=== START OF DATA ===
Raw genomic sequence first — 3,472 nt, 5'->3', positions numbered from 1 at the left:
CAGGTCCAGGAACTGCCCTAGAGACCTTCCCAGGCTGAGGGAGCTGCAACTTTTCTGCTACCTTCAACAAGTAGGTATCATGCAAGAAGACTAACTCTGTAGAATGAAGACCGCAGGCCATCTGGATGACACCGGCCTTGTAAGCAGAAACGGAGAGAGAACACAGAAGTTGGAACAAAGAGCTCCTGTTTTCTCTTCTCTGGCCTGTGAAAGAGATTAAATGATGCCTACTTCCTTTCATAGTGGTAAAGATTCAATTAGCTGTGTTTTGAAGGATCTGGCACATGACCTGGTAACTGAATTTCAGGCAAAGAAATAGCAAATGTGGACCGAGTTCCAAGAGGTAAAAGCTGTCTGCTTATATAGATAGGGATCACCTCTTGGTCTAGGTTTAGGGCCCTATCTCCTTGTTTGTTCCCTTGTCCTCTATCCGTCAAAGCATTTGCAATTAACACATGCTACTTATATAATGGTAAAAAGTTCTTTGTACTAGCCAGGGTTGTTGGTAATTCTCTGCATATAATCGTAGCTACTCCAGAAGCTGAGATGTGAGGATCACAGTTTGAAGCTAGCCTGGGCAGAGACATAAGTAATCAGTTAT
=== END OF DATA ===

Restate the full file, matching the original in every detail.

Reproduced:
Raw genomic sequence first — 3,472 nt, 5'->3', positions numbered from 1 at the left:
CAGGTCCAGGAACTGCCCTAGAGACCTTCCCAGGCTGAGGGAGCTGCAACTTTTCTGCTACCTTCAACAAGTAGGTATCATGCAAGAAGACTAACTCTGTAGAATGAAGACCGCAGGCCATCTGGATGACACCGGCCTTGTAAGCAGAAACGGAGAGAGAACACAGAAGTTGGAACAAAGAGCTCCTGTTTTCTCTTCTCTGGCCTGTGAAAGAGATTAAATGATGCCTACTTCCTTTCATAGTGGTAAAGATTCAATTAGCTGTGTTTTGAAGGATCTGGCACATGACCTGGTAACTGAATTTCAGGCAAAGAAATAGCAAATGTGGACCGAGTTCCAAGAGGTAAAAGCTGTCTGCTTATATAGATAGGGATCACCTCTTGGTCTAGGTTTAGGGCCCTATCTCCTTGTTTGTTCCCTTGTCCTCTATCCGTCAAAGCATTTGCAATTAACACATGCTACTTATATAATGGTAAAAAGTTCTTTGTACTAGCCAGGGTTGTTGGTAATTCTCTGCATATAATCGTAGCTACTCCAGAAGCTGAGATGTGAGGATCACAGTTTGAAGCTAGCCTGGGCAGAGACATAAGTAATCAGTTAT